About halfway between Jackson’s Farish Street and Memphis’ Beale Street was Greenville’s Nelson Street, the Main Street of the Black Mississippi Delta. Lined with professional offices, cafes, pool rooms, juke joints and churches, Nelson Street was the place that Black people went in Greenville for nearly everything, from business to pleasure. One place on the street in particular stood out, a legendary blues club called the Flowing Fountain, which had been open just a few short years ago.
Nelson Street began to fall on hard times in the early 1990’s, when crack hit Greenville like a ton of bricks. There had been a lot of comings and goings between the Delta and Chicago, and soon the infamous Chicago gangs were in Greenville streets, and gang graffiti began appearing on Nelson Street bricks. Open-air crack markets and drive-by shootings followed. With Greenville like a war zone, most of the jukes and clubs on Nelson Street closed, and most of the ones that remained decided to shift their focus to a younger crowd, hiring DJ’s to play rap and hip-hop. The one exception was the Fountain, which billed itself “The Blues Capital of the World” and featured local talent like the legendary Roosevelt “Booba” Barnes. Occasionally, tourists defied the warnings from their hotel desk clerks, and ventured to the Fountain for an authentic blues experience. But the presence of rap clubs nearby and the frequency of gunfire in the neighborhood took its toll. Stud Ford, the grandson of the late bluesman T-Model Ford said that the Fountain ended up closing because its older patrons were scared to venture into the area because of the kind of clientele the other clubs nearby were attracting.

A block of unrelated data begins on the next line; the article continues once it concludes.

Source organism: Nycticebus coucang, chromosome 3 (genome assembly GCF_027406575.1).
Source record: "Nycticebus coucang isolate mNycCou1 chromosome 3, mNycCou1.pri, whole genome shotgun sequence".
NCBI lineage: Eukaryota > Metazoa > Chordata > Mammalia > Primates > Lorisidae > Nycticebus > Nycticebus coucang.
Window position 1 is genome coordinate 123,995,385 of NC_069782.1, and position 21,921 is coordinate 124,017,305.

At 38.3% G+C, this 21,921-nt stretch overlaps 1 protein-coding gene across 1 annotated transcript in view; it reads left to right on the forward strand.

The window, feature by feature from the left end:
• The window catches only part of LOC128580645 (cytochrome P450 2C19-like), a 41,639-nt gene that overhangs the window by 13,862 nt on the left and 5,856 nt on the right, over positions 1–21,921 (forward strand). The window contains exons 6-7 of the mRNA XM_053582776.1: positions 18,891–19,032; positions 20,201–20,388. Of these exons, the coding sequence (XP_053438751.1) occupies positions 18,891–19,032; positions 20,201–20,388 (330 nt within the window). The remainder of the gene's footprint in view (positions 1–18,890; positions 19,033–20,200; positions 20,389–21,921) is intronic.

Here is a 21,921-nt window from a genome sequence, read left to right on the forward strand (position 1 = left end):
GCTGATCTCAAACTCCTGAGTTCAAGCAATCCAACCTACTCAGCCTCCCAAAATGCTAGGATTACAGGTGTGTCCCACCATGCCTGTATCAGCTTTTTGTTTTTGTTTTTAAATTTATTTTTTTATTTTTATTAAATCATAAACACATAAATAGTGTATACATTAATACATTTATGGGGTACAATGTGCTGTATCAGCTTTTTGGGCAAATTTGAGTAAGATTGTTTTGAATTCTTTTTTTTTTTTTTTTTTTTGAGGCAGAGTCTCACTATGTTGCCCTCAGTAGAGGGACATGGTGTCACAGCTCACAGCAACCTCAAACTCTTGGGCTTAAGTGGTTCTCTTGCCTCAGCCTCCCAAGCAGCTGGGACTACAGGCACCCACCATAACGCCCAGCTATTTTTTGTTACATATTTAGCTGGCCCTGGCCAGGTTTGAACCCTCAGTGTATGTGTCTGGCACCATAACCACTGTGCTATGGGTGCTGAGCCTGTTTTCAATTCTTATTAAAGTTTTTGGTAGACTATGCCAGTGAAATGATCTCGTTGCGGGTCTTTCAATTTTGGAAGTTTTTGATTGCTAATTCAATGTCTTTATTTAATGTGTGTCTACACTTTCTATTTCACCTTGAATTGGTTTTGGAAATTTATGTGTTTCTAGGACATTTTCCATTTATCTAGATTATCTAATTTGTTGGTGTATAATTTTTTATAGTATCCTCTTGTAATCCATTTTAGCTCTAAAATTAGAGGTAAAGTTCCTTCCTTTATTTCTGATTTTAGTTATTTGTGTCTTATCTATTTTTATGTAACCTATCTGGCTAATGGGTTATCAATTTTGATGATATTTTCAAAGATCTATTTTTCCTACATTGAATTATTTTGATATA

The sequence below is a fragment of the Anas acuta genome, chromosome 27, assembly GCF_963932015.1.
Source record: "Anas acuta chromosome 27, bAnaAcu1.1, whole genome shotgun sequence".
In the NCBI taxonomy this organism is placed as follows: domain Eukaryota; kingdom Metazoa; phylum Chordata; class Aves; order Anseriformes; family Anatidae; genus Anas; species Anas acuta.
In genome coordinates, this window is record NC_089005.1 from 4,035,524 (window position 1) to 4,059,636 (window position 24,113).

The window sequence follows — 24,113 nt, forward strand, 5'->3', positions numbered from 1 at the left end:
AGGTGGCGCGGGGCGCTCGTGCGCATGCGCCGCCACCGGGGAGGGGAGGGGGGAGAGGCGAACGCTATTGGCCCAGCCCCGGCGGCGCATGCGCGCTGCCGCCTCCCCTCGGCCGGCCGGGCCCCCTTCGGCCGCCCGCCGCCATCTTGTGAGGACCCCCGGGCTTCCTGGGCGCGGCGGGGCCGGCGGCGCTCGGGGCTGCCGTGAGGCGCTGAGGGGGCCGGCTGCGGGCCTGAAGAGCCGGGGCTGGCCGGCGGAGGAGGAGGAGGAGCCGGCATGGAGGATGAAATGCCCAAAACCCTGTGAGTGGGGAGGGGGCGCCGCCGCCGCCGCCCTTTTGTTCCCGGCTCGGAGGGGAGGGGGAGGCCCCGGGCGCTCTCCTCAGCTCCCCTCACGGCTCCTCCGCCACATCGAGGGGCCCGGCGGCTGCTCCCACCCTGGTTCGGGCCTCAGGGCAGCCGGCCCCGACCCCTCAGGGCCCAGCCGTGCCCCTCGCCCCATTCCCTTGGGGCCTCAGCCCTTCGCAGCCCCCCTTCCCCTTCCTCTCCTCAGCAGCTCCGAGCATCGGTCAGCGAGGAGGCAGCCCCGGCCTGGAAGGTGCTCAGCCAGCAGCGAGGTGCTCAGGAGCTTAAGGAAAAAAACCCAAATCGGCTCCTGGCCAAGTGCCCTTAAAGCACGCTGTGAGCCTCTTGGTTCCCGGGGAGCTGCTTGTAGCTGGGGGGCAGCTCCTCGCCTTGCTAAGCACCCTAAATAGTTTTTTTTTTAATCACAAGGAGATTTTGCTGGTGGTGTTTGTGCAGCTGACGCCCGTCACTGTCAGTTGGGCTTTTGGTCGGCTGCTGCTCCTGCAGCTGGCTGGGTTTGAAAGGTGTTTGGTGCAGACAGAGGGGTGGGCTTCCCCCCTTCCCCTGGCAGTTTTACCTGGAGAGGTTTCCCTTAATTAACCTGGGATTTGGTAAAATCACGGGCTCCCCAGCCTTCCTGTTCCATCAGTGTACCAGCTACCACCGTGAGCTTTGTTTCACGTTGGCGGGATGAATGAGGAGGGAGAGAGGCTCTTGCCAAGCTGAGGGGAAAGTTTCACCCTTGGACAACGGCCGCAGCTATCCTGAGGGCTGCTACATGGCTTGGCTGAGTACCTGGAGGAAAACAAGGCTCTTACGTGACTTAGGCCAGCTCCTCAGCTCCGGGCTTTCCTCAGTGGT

The building still sits proudly and a little sadly at the center of what was once the business district. The front has been painted with a sort of gallery of important Black Greenvillians including “Boogaloo” Ames and “Booba” Barnes. Nearby, a historic marker explains the significance of Nelson Street. But there is nothing here anymore but nostalgia. A club on Walnut Street a couple of miles away claims to offer live blues on weekends, but it doesn’t book anyone well-known, and tourists have learned to make their way to Clarksdale if they are searching for the blues. Despite a storied past and great potential, Greenville’s Nelson Street is only a memory.
5 Replies to “The Death of Nelson Street”
Thanks for this post! Is there any remnant of Booba’s club “The Playboy Club” which was located on Nelson Street? He apparently abandoned it when he moved to Chicago in the 90’s, and I’ve never heard anything about its fate.
Little Milton name-checks the Flowing Fountain in “Annie Mae’s Cafe”. George Jackson wrote that song, not Milton, but I’ve always had the feeling that Milton had the Fountain in mind when he sang it.
Little Milton use to park his van in Soybean City. Little Milton love Greenville, was there half of every year.
The Flowing Fountain is still alive in the form of my mother who ran the Flowing Fountain. Peaches was the Flowing Fountain as well as Peaches Lounge. Any blues entertainer that ever set foot on Nelson St. knew Peaches
This is sad, I loved Roosevelt ‘Booba’ Barne’s album, The Heartbroken Man. I was just a young white kid in Oregon, but I played that album to death on the blues show I hosted on my college radio station. I used to think it would be so cool to see Barnes live in a real junk joint.